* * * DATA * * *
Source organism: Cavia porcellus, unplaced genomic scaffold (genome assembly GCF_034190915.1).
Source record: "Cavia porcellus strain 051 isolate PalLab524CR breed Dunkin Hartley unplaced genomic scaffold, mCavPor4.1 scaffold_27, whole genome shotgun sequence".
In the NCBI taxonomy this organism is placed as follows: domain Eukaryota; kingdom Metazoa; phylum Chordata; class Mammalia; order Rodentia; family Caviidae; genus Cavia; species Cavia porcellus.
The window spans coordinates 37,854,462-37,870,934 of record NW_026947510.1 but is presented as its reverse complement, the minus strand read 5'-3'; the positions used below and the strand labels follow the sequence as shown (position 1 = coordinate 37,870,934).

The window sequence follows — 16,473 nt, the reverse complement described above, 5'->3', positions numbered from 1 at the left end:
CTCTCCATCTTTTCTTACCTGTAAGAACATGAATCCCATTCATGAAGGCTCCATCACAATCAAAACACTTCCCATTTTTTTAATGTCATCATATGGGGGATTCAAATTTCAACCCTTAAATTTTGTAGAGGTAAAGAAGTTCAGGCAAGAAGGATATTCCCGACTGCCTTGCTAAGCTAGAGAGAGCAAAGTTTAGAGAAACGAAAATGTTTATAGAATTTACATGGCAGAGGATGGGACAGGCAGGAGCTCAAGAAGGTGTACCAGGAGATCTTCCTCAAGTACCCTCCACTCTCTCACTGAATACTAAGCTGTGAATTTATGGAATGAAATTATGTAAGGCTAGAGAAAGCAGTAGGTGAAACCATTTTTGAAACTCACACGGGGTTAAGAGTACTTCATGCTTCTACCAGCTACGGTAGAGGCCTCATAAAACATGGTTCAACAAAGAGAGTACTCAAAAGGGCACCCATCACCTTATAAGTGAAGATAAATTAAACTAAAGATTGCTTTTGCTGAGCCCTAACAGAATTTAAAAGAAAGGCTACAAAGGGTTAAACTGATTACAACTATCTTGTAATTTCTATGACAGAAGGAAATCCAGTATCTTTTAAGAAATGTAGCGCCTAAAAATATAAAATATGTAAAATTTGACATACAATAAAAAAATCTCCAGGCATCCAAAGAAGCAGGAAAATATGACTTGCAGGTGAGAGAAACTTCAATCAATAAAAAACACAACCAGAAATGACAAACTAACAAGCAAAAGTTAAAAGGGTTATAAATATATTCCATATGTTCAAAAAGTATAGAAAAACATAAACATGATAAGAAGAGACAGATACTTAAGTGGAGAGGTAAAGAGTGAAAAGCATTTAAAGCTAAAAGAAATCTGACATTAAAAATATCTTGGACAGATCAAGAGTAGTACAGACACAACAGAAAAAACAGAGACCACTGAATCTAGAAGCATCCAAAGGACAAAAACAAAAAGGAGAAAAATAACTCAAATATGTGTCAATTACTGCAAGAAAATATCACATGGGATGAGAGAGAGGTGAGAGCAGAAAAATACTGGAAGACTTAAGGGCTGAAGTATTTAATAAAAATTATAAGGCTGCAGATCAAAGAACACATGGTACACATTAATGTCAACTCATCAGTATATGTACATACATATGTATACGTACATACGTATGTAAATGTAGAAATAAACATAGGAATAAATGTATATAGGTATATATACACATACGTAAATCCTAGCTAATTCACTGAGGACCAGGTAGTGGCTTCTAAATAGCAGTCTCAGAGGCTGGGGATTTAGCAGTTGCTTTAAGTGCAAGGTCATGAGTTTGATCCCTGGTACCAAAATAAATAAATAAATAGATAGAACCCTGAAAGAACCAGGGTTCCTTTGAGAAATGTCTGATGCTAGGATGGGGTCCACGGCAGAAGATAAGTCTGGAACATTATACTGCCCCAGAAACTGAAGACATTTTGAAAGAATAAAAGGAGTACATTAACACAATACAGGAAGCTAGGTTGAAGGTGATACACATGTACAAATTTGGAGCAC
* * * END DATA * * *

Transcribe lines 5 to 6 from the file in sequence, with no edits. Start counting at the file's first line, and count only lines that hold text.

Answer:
The window sequence follows — 16,473 nt, the reverse complement described above, 5'->3', positions numbered from 1 at the left end:
CTCTCCATCTTTTCTTACCTGTAAGAACATGAATCCCATTCATGAAGGCTCCATCACAATCAAAACACTTCCCATTTTTTTAATGTCATCATATGGGGGATTCAAATTTCAACCCTTAAATTTTGTAGAGGTAAAGAAGTTCAGGCAAGAAGGATATTCCCGACTGCCTTGCTAAGCTAGAGAGAGCAAAGTTTAGAGAAACGAAAATGTTTATAGAATTTACATGGCAGAGGATGGGACAGGCAGGAGCTCAAGAAGGTGTACCAGGAGATCTTCCTCAAGTACCCTCCACTCTCTCACTGAATACTAAGCTGTGAATTTATGGAATGAAATTATGTAAGGCTAGAGAAAGCAGTAGGTGAAACCATTTTTGAAACTCACACGGGGTTAAGAGTACTTCATGCTTCTACCAGCTACGGTAGAGGCCTCATAAAACATGGTTCAACAAAGAGAGTACTCAAAAGGGCACCCATCACCTTATAAGTGAAGATAAATTAAACTAAAGATTGCTTTTGCTGAGCCCTAACAGAATTTAAAAGAAAGGCTACAAAGGGTTAAACTGATTACAACTATCTTGTAATTTCTATGACAGAAGGAAATCCAGTATCTTTTAAGAAATGTAGCGCCTAAAAATATAAAATATGTAAAATTTGACATACAATAAAAAAATCTCCAGGCATCCAAAGAAGCAGGAAAATATGACTTGCAGGTGAGAGAAACTTCAATCAATAAAAAACACAACCAGAAATGACAAACTAACAAGCAAAAGTTAAAAGGGTTATAAATATATTCCATATGTTCAAAAAGTATAGAAAAACATAAACATGATAAGAAGAGACAGATACTTAAGTGGAGAGGTAAAGAGTGAAAAGCATTTAAAGCTAAAAGAAATCTGACATTAAAAATATCTTGGACAGATCAAGAGTAGTACAGACACAACAGAAAAAACAGAGACCACTGAATCTAGAAGCATCCAAAGGACAAAAACAAAAAGGAGAAAAATAACTCAAATATGTGTCAATTACTGCAAGAAAATATCACATGGGATGAGAGAGAGGTGAGAGCAGAAAAATACTGGAAGACTTAAGGGCTGAAGTATTTAATAAAAATTATAAGGCTGCAGATCAAAGAACACATGGTACACATTAATGTCAACTCATCAGTATATGTACATACATATGTATACGTACATACGTATGTAAATGTAGAAATAAACATAGGAATAAATGTATATAGGTATATATACACATACGTAAATCCTAGCTAATTCACTGAGGACCAGGTAGTGGCTTCTAAATAGCAGTCTCAGAGGCTGGGGATTTAGCAGTTGCTTTAAGTGCAAGGTCATGAGTTTGATCCCTGGTACCAAAATAAATAAATAAATAGATAGAACCCTGAAAGAACCAGGGTTCCTTTGAGAAATGTCTGATGCTAGGATGGGGTCCACGGCAGAAGATAAGTCTGGAACATTATACTGCCCCAGAAACTGAAGACATTTTGAAAGAATAAAAGGAGTACATTAACACAATACAGGAAGCTAGGTTGAAGGTGATACACATGTACAAATTTGGAGCAC